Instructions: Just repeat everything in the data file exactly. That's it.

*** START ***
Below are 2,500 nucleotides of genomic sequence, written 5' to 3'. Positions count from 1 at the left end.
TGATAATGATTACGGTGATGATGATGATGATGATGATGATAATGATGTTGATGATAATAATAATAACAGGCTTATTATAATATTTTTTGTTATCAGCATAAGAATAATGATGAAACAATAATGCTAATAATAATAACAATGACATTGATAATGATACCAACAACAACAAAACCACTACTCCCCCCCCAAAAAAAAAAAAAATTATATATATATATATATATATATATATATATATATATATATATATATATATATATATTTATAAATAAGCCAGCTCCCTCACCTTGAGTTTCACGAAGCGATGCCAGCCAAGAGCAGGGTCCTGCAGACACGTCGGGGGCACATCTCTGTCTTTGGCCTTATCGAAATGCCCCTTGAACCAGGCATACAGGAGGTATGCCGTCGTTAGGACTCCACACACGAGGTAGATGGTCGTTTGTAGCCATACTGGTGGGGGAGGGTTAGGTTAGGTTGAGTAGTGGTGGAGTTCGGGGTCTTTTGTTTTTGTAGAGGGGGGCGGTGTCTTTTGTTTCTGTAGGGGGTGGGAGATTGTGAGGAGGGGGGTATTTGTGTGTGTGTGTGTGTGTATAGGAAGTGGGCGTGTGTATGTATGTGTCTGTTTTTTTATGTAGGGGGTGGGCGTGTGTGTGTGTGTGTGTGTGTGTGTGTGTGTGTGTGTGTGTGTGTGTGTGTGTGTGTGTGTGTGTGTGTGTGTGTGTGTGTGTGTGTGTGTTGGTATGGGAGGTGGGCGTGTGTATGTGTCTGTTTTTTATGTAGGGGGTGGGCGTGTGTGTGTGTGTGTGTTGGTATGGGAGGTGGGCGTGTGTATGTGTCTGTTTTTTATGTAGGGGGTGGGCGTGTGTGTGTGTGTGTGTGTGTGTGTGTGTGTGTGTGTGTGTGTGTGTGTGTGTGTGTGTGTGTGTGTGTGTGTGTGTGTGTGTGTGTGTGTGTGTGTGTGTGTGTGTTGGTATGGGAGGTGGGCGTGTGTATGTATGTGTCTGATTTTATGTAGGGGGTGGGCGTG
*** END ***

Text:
Below are 2,500 nucleotides of genomic sequence, written 5' to 3'. Positions count from 1 at the left end.
TGATAATGATTACGGTGATGATGATGATGATGATGATGATAATGATGTTGATGATAATAATAATAACAGGCTTATTATAATATTTTTTGTTATCAGCATAAGAATAATGATGAAACAATAATGCTAATAATAATAACAATGACATTGATAATGATACCAACAACAACAAAACCACTACTCCCCCCCCAAAAAAAAAAAAAATTATATATATATATATATATATATATATATATATATATATATATATATATATATATATTTATAAATAAGCCAGCTCCCTCACCTTGAGTTTCACGAAGCGATGCCAGCCAAGAGCAGGGTCCTGCAGACACGTCGGGGGCACATCTCTGTCTTTGGCCTTATCGAAATGCCCCTTGAACCAGGCATACAGGAGGTATGCCGTCGTTAGGACTCCACACACGAGGTAGATGGTCGTTTGTAGCCATACTGGTGGGGGAGGGTTAGGTTAGGTTGAGTAGTGGTGGAGTTCGGGGTCTTTTGTTTTTGTAGAGGGGGGCGGTGTCTTTTGTTTCTGTAGGGGGTGGGAGATTGTGAGGAGGGGGGTATTTGTGTGTGTGTGTGTGTGTATAGGAAGTGGGCGTGTGTATGTATGTGTCTGTTTTTTTATGTAGGGGGTGGGCGTGTGTGTGTGTGTGTGTGTGTGTGTGTGTGTGTGTGTGTGTGTGTGTGTGTGTGTGTGTGTGTGTGTGTGTGTGTGTGTGTGTGTGTGTGTTGGTATGGGAGGTGGGCGTGTGTATGTGTCTGTTTTTTATGTAGGGGGTGGGCGTGTGTGTGTGTGTGTGTTGGTATGGGAGGTGGGCGTGTGTATGTGTCTGTTTTTTATGTAGGGGGTGGGCGTGTGTGTGTGTGTGTGTGTGTGTGTGTGTGTGTGTGTGTGTGTGTGTGTGTGTGTGTGTGTGTGTGTGTGTGTGTGTGTGTGTGTGTGTGTGTGTGTGTGTGTGTGTTGGTATGGGAGGTGGGCGTGTGTATGTATGTGTCTGATTTTATGTAGGGGGTGGGCGTG